In the Metrowest Daily News I read an interesting story by Norman Miller regarding a Framingham man. According to the article, the man brought an Apple Macbook laptop to P.C. Exchange in Framingham, and asked them to repair it for him because it wasn’t working. When the store employees attempted to power on the computer it prompted them for a password. Allegedly, The employee asked the man for the password, and he claimed he didn’t have it with him. The man then stated he wold come back with the password and left.
The employee became suspicious that the computer may be stolen. The employee was able to get into the computer without being provided the password and identified a name of the likely owner of the computer. He contacted that likely owner who then came into the store and identified the laptop as one that had been stolen from his Framingham home in an October break in.
The police were contacted, and when the man returned to the store later in the evening, he was arrested by the police. The police indicate that the man spoke with them after being arrested, and claimed two people he knew asked him to bring the computer into the store. Police also indicated that the man stated he brought the computer in because he knew the two men were getting marijuana, and he wanted to smoke with them.
The man was charged with receiving stolen property over $250 which is a felony under Massachusetts law. The case can be indicted and tried in the Superior Court where the maximum penalty is up to 5 years in state prison. If prosecutors do not indict the man then his case will remain in the Framingham District Court where the maximum penalty he can face is 2 1/2 years in the house of corrections.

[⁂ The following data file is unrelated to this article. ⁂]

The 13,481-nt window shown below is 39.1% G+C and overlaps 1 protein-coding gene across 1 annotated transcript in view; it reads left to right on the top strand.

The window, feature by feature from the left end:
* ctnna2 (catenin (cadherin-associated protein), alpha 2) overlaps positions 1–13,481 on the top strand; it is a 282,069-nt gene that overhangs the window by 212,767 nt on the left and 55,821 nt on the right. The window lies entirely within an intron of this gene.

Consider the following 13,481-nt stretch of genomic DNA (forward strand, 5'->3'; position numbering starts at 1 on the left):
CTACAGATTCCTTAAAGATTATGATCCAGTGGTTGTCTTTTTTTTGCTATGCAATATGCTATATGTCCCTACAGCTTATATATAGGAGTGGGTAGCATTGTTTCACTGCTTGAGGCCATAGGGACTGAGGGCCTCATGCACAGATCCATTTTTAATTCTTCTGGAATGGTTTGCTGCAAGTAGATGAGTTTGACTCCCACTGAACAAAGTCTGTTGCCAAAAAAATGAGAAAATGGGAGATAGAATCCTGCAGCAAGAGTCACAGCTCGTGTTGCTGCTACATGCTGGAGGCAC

In order to prove that the man is guilty of receiving stolen property prosecutors must be able to prove that the man knew the laptop was stolen when he took possession of it. Although the full details of the man’s interview with police are not given in the news report, it does not appear he admitted the laptop was stolen. In many instances if there is no admission that the property in question was known to be stolen it can be difficult for prosecutors to prove all the necessary elements of this crime. Prosecutors must show that the man actually knew, or at least believed the property was stolen. Unlike many other situations prosecutors face, it is not enough to show that a reasonable person should have known it was stolen, or that the man recklessly disregarded the risk the property was stolen, instead they must prove his actual knowledge beyond a reasonable doubt. For more details on the legal analysis involved in determining someone’s actual knowledge read Commonwealth v. Boris.
If you have been charged with receiving stolen property, or any crime related to theft or larceny contact me today for a free consultation. As a receiving stolen property Framingham defense lawyer I have extensive experience in handling receiving stolen property cases and all theft crimes. At a free consultation you will receive a thorough evaluation of your case, as well as a quote to handle your matter that is a guarantee. You will never pay more than the quote you receive in your initial consultation. Call today (508) 762-4540 or contact me using the form on this webiste.